I’m speaking to a select group of rising star business women. In mid-sentence, I pause to pull off my suddenly too-warm jacket as I smile and murmur “hot flash”. At the end of my talk, the marketing VP of a major credit card company approaches.
“You’re so authentic,” she exclaims. “That really works for your brand.”
This makes me deeply uncomfortable on several counts. Can authenticity be a brand? Aren’t the two concepts mutually exclusive? (And wouldn’t it be better if authenticity were everyone’s default and we left the branding to the makers of ketchup and running shoes?)
Having decried the objectification of women in advertising and pop culture for decades, I resist the notion that we should all seek to commodify ourselves. Doing so feels reminiscent of laws that treated women like chattel, and practices that continue to barter young women’s sexual and reproductive labour around the world.
Also, how do you actually connect with people at a human level if a part of what’s driving your interactions is the conscious cultivation of your “unique selling proposition”? Brands are essentially ways to distinguish yourself from the competition; brands vie for category share and market dominance. Even if they’re complementary, their relationships are often transactional in nature, in the service of generating business.
Then I get to wondering what “authenticity” means in this instance. What if I’m really just exploiting my body’s temperature fluctuations as a means of cultivating relatability. Can you still be authentic if you’re deliberate about what you reveal and to whom? (And would I have as readily confessed my hormonal roller coaster to a mixed audience?)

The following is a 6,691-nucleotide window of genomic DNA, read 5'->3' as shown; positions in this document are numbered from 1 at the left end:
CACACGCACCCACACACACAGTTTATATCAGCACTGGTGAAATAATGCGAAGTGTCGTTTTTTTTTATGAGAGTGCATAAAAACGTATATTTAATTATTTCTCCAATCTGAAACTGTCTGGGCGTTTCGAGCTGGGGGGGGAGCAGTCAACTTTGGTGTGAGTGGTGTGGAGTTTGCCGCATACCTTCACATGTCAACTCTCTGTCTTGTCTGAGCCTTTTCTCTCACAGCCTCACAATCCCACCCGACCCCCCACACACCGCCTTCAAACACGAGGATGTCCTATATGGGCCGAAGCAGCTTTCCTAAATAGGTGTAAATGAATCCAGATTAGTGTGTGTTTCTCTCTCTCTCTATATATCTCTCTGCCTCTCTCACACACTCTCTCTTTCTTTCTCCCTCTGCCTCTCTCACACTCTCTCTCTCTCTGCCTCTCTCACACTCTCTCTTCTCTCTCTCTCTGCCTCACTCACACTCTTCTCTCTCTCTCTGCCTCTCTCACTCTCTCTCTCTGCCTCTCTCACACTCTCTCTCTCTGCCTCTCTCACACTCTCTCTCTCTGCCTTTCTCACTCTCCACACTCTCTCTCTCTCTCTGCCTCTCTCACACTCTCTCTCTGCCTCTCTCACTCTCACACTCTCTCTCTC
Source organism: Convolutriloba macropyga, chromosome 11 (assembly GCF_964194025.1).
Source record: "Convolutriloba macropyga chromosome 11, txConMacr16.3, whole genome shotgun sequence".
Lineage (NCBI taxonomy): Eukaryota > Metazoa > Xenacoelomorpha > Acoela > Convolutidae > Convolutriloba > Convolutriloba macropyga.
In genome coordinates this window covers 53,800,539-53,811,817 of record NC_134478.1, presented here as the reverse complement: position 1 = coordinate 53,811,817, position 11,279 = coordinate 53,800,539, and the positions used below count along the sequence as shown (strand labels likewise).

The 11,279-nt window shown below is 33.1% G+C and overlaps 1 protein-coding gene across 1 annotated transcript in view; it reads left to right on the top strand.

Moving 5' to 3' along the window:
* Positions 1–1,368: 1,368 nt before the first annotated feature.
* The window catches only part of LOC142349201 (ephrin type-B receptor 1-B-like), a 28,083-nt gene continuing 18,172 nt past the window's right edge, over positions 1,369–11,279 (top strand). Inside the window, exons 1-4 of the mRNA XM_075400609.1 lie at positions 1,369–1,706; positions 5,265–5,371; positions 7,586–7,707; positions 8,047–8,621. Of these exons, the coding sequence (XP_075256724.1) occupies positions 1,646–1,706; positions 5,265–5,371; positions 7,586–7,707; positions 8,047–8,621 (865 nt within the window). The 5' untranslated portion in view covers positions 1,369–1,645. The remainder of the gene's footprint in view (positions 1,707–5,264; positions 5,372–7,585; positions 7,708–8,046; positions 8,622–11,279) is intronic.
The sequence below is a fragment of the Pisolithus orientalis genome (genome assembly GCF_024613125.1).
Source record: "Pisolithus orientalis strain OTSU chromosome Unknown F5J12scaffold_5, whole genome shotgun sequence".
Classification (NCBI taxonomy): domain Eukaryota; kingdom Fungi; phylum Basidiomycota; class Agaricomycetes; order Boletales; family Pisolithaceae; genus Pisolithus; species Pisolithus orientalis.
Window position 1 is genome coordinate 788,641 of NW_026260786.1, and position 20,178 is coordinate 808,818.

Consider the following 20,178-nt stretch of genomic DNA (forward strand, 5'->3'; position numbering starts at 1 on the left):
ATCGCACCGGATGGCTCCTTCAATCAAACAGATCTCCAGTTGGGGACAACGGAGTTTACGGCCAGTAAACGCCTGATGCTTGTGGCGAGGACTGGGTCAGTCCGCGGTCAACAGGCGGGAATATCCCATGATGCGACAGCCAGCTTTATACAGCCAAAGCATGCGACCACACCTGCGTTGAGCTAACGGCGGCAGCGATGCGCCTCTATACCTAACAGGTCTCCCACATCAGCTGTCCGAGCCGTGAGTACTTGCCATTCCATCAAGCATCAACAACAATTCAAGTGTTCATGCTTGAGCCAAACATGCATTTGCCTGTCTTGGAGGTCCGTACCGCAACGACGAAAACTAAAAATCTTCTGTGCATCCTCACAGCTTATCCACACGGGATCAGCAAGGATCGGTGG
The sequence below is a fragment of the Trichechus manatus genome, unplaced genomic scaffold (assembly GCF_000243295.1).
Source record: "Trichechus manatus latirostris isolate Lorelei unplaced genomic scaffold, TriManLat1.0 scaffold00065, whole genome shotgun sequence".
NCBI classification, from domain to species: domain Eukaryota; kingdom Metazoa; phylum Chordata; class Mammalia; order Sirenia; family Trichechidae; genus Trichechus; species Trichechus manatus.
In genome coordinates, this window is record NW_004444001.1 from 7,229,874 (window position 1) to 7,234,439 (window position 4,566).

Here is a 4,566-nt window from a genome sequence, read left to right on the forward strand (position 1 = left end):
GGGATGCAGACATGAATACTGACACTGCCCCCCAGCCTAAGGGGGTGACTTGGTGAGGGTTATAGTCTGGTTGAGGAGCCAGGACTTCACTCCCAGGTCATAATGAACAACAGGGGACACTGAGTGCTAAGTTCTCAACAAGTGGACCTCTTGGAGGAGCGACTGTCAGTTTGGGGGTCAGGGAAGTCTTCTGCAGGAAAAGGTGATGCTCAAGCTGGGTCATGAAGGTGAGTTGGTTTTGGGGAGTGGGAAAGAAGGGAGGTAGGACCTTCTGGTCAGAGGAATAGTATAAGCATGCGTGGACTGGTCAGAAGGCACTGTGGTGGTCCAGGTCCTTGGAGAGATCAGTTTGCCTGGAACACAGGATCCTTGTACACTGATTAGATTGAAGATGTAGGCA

This also leads me to question whether authenticity is an asset when you’re a woman over 50 in a world that often treats you like your best-before-date passed several decades before — never mind that you feel like you’re at your creative and productive peak.
Maybe I should stop flagging my impending irrelevance with references to my grandchildren. (Technically, Sam, Charlotte and Harrison, as the offspring of my stepdaughter, are not my grandchildren. But they don’t know that the absence of my blood in their veins renders me extraneous. And my heart doesn’t either.)
That’s why lately, in pursuit of motivating people to care about the chronic absence of women’s voices in public conversations, informing the decisions being made about public policy, I’ve been sharing photographs of five-year-old Samuel kissing week-old Harrison, and three-year-old Charlotte sporting a sticker on the tip of her nose.
Sometimes, given the story I tell immediately before the images, and the comments I make about the kind of future I’d like to see these kids inherit, people get teary-eyed about their own aspirations for the children in their lives. Research has documented how much more likely that emotional connection is to inspire them to respond positively to the call to action I’m about to make. That’s why I always supplement data with stories, and why I put names and images to the people in them whenever possible.
Is it possible to be authentic and manipulative at the same time? And if the end goal is greater equality for women and a tide that raises all boats, benefiting men and children too, is that OK?
Let me know how you reconcile any or all of these issues…